Keeping the last n versions in wasabi buckets

I'm managing my corporate backups with wasabi, a s3 clone cloud provider that helps me in backupping files of small size without file creation throttling as gdrive does.

As it's a backup, my ultimate goal is to keep a consistent snapshot of what is in a given moment in my local systems for a month (and I'm backing up every day).

Looking at wasabi's KB here, they mention a non-practical solution of using the aws CLI to remove old versions of a file, but the thing doesn't seem to scale; here wasabi suggests to use the compliance mode to retain the oldest version of a file combined with retention, which should delete the file as soon it doesn't get updated after n days.

How can I keep the latest (available) versions, regardless their last update date on wasabi?

what is the total size of the files and how many files are there?

i have a script that uses rclone, 7zip, fastcopy and veeam and VSS snapshots.
it uses a combination of expensive wasabi s3 and cheap aws s3 deep glacier.

with rclone, this is an example of a full backup and a forever forward incremental, which i manually prune as needed.
the command that the script would generate looks something like this, here is simplified version of the actual command.

each time, the script will use the current date/time for the archive sub folder.
so each time the commad is run, there is a new archive sub folder.

rclone sync b:\\
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what is the total size of the files and how many files are there?

300GB+, 500k+ files, from different sources across the network (local, SMB shares, NAS).

I think I see what you did here (in a very elegant way): basically, you have neither versioning nor retain/compliance enabled on wasabi, but you push all the previous versions into folders with a timestamp. If this is the rationale, why are you using in addition fastcopy, veeam and VSS snapshots? There's something important that I'm missing in your solution?

that is the rationale.

well, if you are copying files, they could be in use, so the script enables VSS.
for example, on the local backup server there is a folder with veeam backup files.
so if rclone is uploading a large veeam backup file over a slow internet connection, and during that upload, a scheduled veeam backup starts, veeam might modify or add/remove files that rclone is trying to upload.
that is recipe of all sorts of problems and unintended consequences.

about fastcopy and 7zip
if i need to backup files from one computer to the backup server, on the same lan or vpn, i use fastcopy.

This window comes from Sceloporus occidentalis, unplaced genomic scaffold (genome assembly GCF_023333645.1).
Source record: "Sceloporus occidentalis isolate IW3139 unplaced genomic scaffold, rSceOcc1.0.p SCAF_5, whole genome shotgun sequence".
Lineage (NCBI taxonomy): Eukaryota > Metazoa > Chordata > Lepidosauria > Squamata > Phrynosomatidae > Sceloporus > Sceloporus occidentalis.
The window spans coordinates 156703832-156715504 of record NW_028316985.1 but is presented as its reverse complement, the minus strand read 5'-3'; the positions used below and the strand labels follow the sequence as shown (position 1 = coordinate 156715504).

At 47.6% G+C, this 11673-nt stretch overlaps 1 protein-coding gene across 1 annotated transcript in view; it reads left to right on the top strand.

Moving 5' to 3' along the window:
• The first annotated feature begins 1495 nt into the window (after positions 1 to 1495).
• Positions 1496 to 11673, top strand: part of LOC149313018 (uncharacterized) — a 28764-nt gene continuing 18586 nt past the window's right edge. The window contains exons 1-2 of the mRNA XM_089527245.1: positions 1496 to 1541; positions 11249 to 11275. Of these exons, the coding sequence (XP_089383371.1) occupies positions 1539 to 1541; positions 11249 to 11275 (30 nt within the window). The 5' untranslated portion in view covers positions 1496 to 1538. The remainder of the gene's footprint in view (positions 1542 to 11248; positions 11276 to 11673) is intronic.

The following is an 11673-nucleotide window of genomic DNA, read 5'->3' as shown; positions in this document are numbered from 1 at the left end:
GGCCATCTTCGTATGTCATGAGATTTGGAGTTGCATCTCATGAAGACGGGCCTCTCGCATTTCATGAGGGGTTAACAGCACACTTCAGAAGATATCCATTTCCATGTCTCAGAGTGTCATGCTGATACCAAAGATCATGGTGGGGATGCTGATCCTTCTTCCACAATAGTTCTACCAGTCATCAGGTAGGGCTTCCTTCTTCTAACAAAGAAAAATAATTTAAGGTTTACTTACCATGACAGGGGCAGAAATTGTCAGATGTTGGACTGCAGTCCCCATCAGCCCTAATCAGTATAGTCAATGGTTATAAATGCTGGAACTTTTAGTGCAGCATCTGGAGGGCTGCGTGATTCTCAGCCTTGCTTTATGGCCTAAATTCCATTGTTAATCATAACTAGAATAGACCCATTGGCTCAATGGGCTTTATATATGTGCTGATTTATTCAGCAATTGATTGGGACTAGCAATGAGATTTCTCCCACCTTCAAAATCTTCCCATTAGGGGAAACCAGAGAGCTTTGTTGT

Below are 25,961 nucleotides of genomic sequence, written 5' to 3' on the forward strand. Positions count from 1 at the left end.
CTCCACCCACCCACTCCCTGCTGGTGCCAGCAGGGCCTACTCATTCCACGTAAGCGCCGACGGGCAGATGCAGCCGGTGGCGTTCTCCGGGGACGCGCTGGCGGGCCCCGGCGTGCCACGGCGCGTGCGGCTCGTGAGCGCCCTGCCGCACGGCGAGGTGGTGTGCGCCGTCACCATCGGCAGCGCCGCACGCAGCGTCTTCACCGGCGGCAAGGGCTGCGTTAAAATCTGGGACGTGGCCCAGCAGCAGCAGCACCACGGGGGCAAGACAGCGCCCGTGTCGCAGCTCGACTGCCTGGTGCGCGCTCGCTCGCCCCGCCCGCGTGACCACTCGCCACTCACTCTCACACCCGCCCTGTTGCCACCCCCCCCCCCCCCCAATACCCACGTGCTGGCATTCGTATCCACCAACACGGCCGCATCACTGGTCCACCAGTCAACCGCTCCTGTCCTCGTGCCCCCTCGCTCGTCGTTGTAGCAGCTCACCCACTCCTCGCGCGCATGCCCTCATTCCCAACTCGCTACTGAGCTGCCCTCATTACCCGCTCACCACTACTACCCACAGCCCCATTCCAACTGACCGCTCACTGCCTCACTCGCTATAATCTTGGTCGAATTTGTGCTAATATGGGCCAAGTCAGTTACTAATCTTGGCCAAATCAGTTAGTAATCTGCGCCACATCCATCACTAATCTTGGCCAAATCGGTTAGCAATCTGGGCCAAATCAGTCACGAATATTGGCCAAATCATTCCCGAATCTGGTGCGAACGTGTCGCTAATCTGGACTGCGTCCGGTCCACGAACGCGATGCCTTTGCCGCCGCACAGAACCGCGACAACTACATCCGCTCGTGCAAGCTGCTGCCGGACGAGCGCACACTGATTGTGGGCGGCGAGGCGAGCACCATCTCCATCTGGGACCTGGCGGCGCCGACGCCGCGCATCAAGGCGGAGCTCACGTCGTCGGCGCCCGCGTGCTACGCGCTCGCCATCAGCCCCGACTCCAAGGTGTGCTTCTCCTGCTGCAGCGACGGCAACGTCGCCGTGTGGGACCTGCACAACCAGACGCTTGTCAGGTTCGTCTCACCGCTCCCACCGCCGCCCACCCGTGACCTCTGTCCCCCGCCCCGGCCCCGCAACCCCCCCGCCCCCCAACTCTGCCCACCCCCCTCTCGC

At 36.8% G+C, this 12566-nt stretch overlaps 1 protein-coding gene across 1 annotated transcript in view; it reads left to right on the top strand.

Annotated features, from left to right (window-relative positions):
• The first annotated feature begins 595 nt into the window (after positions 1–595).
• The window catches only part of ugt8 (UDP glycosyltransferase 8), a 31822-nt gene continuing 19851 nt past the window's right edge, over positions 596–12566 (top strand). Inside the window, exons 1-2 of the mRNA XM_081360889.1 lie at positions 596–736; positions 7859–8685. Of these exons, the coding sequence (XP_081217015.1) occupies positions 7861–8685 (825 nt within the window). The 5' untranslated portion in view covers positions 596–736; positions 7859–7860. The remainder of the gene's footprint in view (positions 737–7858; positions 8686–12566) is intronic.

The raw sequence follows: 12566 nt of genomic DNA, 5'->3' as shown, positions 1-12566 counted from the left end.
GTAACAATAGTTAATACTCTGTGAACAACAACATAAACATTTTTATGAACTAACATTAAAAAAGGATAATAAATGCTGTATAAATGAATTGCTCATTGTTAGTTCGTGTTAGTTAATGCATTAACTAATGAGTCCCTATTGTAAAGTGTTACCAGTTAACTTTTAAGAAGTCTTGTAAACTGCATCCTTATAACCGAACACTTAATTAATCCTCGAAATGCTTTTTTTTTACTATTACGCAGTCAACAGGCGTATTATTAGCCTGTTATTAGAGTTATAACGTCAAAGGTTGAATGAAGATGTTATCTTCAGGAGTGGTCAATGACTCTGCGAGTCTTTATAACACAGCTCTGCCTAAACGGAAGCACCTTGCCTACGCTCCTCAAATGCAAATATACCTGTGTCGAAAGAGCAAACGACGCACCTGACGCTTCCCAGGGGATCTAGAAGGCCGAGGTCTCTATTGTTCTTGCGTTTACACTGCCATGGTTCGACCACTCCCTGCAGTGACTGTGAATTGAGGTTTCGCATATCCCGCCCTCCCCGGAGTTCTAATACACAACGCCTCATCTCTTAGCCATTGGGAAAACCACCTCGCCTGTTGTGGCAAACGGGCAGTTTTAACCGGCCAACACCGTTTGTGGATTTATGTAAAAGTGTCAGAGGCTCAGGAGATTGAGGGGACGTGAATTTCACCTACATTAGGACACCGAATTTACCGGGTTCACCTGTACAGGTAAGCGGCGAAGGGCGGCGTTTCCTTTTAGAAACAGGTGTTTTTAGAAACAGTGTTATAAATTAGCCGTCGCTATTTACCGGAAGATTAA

if i want to archive a set of files stored on that backup server, the script will 7zip them and rclone that zip file to cheap aws s3 deep glacier.

Don't get me wrong. I love rclone and I think it is a great tool for many things, including some forms of backup.

But what you're asking is really not where rclone shines. You would likely be way better served by a backup-first program. Especially one that uses content-defined blocks to efficiently backup files and keep snapshots by keeping a database of those blocks.

Restic is a popular one and also can use rclone to interface with more providers (though it natively supports S3). Duplicacy is generally well-regarded but not free (except the CLI for personal use).

It may be worth keeping them in mind.

Also, while it has its downsides too (notably you pay for egress), B2 is both slightly cheaper than Wasabi for storage alone and doesn't have any minimum time requirements. I am big fan! (The major downside is that you pay to download files). It can do S3 API or supports its own custom one too.

that is why i use veeam backup and replication, bare metal backups, file backups, sql server backups and so much more.
i use a combination of paid version and free versions at the offices i manage.
and use the free version for my home server.
all backup servers use the awesome, free microsoft server 2019 hyper-v edition with REFS.

as for cost, the combination of wasabi, for recent backup data, and aws s3 deep glacier, cannot be beat....

I'm think you might be right; I was sticking to this tool - which I agree, it's awesome - but might not be the best solution for my problem. As @asdffdsa pointed out, there are possible workarounds to achieve something similar to an incremental backup, although the proposed configuration seems to fit a different scenario than mine.

I'll definitely give a shot to VEEAM, given the Windows environment, and the feeling of a better customization of the backup structure.

Thanks you both for your precious suggestions and time!